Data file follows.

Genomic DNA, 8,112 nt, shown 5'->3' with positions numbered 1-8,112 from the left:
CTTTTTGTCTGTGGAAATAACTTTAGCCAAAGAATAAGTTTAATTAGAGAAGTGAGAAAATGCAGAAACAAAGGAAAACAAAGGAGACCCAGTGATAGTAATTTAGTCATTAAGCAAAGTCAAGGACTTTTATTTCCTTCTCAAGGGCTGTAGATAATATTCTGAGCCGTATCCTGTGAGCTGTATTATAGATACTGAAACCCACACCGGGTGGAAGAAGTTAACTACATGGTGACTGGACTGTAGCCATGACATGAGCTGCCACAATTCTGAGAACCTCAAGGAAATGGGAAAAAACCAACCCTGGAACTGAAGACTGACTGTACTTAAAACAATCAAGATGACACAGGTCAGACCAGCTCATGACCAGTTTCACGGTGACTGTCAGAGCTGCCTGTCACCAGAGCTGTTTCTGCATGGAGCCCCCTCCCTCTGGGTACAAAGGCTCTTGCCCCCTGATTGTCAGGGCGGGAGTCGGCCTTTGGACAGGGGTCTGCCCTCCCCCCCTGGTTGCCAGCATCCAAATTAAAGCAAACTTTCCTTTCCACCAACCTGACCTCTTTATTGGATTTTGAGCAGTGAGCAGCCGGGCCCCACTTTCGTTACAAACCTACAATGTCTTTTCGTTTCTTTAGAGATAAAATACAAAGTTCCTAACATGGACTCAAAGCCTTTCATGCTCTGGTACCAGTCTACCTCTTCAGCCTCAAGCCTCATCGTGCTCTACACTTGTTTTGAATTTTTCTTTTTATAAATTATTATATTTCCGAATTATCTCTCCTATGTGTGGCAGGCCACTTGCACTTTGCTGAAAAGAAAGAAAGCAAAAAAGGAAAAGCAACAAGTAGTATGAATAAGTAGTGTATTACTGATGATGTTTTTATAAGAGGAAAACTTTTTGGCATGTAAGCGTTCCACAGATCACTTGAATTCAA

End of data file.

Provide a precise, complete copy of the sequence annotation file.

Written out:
Genomic DNA, 8,112 nt, shown 5'->3' with positions numbered 1-8,112 from the left:
CTTTTTGTCTGTGGAAATAACTTTAGCCAAAGAATAAGTTTAATTAGAGAAGTGAGAAAATGCAGAAACAAAGGAAAACAAAGGAGACCCAGTGATAGTAATTTAGTCATTAAGCAAAGTCAAGGACTTTTATTTCCTTCTCAAGGGCTGTAGATAATATTCTGAGCCGTATCCTGTGAGCTGTATTATAGATACTGAAACCCACACCGGGTGGAAGAAGTTAACTACATGGTGACTGGACTGTAGCCATGACATGAGCTGCCACAATTCTGAGAACCTCAAGGAAATGGGAAAAAACCAACCCTGGAACTGAAGACTGACTGTACTTAAAACAATCAAGATGACACAGGTCAGACCAGCTCATGACCAGTTTCACGGTGACTGTCAGAGCTGCCTGTCACCAGAGCTGTTTCTGCATGGAGCCCCCTCCCTCTGGGTACAAAGGCTCTTGCCCCCTGATTGTCAGGGCGGGAGTCGGCCTTTGGACAGGGGTCTGCCCTCCCCCCCTGGTTGCCAGCATCCAAATTAAAGCAAACTTTCCTTTCCACCAACCTGACCTCTTTATTGGATTTTGAGCAGTGAGCAGCCGGGCCCCACTTTCGTTACAAACCTACAATGTCTTTTCGTTTCTTTAGAGATAAAATACAAAGTTCCTAACATGGACTCAAAGCCTTTCATGCTCTGGTACCAGTCTACCTCTTCAGCCTCAAGCCTCATCGTGCTCTACACTTGTTTTGAATTTTTCTTTTTATAAATTATTATATTTCCGAATTATCTCTCCTATGTGTGGCAGGCCACTTGCACTTTGCTGAAAAGAAAGAAAGCAAAAAAGGAAAAGCAACAAGTAGTATGAATAAGTAGTGTATTACTGATGATGTTTTTATAAGAGGAAAACTTTTTGGCATGTAAGCGTTCCACAGATCACTTGAATTCAA